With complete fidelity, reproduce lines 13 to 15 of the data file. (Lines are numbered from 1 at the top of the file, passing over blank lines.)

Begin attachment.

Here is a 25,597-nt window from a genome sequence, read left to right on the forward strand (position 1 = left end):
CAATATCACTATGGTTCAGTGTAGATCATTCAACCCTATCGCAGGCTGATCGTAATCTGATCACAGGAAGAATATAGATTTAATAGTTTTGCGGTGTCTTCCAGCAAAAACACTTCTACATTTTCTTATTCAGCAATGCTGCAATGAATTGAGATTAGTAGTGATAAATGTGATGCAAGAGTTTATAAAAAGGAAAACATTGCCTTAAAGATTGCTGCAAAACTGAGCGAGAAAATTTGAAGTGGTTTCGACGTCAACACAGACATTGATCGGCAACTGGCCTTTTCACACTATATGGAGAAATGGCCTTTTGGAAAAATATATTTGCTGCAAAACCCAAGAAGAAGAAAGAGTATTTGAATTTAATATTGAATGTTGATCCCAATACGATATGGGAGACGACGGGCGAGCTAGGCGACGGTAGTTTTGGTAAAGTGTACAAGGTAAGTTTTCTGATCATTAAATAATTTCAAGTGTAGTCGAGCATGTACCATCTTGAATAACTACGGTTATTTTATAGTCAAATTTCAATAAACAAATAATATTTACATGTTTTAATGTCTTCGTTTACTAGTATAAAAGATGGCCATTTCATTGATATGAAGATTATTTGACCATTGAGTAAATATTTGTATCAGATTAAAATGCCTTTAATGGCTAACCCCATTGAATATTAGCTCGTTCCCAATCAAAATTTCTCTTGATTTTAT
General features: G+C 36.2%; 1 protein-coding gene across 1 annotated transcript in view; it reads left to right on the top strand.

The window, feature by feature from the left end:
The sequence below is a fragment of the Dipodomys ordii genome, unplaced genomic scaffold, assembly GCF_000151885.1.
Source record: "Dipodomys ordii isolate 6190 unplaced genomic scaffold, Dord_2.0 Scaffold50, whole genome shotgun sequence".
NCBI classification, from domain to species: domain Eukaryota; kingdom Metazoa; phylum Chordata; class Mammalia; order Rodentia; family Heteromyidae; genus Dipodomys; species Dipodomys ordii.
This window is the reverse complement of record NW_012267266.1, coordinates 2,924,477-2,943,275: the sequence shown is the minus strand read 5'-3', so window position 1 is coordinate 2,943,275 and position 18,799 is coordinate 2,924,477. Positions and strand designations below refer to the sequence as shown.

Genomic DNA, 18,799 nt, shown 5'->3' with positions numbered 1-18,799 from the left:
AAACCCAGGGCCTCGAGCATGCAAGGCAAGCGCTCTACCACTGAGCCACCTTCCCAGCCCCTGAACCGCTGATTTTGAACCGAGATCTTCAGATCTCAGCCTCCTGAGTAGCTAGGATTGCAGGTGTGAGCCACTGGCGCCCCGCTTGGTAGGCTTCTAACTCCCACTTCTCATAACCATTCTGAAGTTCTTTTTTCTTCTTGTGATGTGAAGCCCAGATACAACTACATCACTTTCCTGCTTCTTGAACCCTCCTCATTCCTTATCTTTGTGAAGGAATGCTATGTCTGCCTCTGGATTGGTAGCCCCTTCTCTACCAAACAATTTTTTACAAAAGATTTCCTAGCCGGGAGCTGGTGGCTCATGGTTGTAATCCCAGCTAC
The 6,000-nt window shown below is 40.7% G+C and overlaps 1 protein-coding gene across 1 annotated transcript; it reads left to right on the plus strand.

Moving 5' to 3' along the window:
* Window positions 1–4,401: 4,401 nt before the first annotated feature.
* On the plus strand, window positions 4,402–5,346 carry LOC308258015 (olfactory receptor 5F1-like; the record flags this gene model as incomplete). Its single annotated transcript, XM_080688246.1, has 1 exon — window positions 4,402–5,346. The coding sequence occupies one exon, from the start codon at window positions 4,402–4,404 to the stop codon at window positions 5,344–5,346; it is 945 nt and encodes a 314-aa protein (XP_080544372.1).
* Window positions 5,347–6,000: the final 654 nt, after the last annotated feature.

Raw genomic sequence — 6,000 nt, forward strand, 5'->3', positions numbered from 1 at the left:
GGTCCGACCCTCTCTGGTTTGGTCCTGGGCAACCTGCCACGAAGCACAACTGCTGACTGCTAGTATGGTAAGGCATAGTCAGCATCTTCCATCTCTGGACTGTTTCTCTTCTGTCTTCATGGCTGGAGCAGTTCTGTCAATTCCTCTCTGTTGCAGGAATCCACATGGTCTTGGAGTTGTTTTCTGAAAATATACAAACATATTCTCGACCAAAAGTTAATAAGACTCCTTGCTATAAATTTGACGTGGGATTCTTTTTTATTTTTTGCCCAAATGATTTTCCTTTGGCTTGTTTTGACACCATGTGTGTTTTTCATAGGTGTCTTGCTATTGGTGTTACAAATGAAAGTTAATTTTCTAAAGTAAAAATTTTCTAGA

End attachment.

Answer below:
* Window positions 1–4,401: 4,401 nt before the first annotated feature.
* On the plus strand, window positions 4,402–5,346 carry LOC308258015 (olfactory receptor 5F1-like; the record flags this gene model as incomplete). Its single annotated transcript, XM_080688246.1, has 1 exon — window positions 4,402–5,346. The coding sequence occupies one exon, from the start codon at window positions 4,402–4,404 to the stop codon at window positions 5,344–5,346; it is 945 nt and encodes a 314-aa protein (XP_080544372.1).
* Window positions 5,347–6,000: the final 654 nt, after the last annotated feature.